Some Montreal residents looking for affordable places to live turn to housing co-operatives, but advocates insist too many non-profit co-ops are running into trouble because of poor maintenance.
“There’s been all kinds of horror stories all over the city over the years of different things,” said Arnold Bennett, a tenants’ rights activist who runs the Housing Hotline.
In co-op housing buildings, ownership is collective, and residents are responsible for maintenance in exchange for relatively inexpensive fees.
However, the buildings are run by a board of directors made up of tenants. Bennett argues that sometimes, these people don’t have the experience needed in construction, building management or financial literacy to be in charge.
“If they’re not organized and they haven’t put enough money away, they’re gonna have a problem,” he said.
WATCH: NDG tenant comes home to mouldy apartment
On Monday, Global News reported on mould found in a co-op building on Grand Boulevard in Montreal’s Notre-Dame-de-Grâce (NDG) borough.
Vinh Nguyen and his wife Minh Bui returned home from a three-week vacation in Vietnam to find the mould in their home.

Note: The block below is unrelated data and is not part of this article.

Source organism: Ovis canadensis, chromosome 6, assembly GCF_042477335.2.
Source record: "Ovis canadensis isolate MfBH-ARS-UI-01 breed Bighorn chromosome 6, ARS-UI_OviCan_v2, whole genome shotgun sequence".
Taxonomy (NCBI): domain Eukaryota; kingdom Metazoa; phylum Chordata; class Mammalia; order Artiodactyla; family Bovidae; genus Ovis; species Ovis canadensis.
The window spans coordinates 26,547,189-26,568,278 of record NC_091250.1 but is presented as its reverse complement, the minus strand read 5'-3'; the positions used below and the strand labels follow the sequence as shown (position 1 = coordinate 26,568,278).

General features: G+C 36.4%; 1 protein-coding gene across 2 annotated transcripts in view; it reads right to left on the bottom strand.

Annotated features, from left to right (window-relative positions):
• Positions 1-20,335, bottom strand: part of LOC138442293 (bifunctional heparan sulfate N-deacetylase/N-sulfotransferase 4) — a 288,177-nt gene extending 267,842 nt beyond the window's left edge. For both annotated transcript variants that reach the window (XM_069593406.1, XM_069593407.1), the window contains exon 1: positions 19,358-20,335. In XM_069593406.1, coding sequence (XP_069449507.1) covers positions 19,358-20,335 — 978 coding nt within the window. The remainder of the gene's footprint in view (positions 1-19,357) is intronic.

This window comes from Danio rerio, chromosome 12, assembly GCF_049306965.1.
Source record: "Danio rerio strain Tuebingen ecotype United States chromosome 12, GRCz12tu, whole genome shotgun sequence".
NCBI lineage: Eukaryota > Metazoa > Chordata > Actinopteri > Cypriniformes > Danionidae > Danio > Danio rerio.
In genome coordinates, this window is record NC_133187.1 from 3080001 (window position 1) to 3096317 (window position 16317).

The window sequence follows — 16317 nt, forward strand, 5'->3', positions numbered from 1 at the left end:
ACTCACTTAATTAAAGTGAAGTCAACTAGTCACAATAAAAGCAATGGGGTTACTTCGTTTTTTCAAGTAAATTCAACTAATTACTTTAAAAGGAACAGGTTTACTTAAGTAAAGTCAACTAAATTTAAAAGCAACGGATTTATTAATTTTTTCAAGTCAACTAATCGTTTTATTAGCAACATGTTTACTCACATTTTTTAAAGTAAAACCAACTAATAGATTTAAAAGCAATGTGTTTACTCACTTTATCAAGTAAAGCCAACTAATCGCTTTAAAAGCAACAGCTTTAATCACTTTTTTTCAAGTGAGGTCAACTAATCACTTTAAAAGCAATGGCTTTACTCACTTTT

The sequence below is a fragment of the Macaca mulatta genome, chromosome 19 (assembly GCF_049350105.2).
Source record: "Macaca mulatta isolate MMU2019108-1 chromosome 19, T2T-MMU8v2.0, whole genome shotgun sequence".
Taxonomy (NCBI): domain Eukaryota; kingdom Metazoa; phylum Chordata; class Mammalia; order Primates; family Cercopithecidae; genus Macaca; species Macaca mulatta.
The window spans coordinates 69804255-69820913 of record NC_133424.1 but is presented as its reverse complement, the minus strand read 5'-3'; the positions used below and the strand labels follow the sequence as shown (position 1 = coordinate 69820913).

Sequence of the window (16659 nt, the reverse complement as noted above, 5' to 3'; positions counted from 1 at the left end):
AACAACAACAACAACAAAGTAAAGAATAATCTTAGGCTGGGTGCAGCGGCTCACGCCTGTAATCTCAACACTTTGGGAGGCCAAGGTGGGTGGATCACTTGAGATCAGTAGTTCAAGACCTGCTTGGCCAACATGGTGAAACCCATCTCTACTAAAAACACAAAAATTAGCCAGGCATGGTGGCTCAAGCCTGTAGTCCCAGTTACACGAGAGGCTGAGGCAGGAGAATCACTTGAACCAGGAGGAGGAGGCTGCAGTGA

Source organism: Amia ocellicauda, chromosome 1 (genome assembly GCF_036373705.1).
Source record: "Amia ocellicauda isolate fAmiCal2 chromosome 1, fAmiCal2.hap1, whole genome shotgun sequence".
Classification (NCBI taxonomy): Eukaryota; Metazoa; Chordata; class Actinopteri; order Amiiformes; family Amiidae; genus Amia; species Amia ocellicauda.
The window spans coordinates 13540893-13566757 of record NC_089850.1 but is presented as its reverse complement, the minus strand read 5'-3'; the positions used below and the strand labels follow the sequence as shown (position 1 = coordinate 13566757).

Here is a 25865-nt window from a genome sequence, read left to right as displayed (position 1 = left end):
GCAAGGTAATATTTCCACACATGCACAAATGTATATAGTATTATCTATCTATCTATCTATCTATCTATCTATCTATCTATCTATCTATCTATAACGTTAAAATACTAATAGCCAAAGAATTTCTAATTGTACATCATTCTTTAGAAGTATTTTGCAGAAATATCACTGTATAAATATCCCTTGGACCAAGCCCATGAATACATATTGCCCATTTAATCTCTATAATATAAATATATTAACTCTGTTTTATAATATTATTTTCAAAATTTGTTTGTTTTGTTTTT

“One hundred per cent of the apartment was covered in mould,” Nguyen told Global News. “It’s the first time in my life I’ve seen mould like that.”
The couple says they haven’t been able to live in the home since their return. Ngyuen claims their clothes, shoes, furniture and appliances were also covered in mould.
In an email to Global News, the Fédération des Coopératives d’Habitation Intermunicipale du Montréal Métropolitain (FECHIMM), which provides support, training and advice to housing co-ops, said it was aware of Nguyen’s situation.
Spokesperson Richard Audet said his organization “informed the board of directors of the co-operative about the situation described by the tenant upon his return from vacation. Together with the co-op, we are starting the process now to relocate the tenant to another housing unit that is currently free, as soon as possible.”
This isn’t an isolated incident, claim advocates. One housing co-op on Elmhurst Avenue in NDG closed recently after the city deemed the building unlivable due to a lack of maintenance.
Another on Barclay Avenue in Côte-des-Neiges is expected to close this fall for the same reason.
Housing advocates point out that non-profit co-ops often need help managing unexpected problems.
“Our co-ops lack financial resources,” said Fahimeh Delvar, who started LogisAction to help low-income tenants, including residents who live in co-ops.
“As you know, we don’t have enough social housing,” she told Global News.
“We don’t have enough money to keep our public housing in good condition.”
Bennett, meanwhile, argues it’s not enough for governments to create social housing.
“You’ve got to be prepared to put your money where your mouth is,” he said.
“Support these groups. Support them with regulation, support them with training, support them with money.”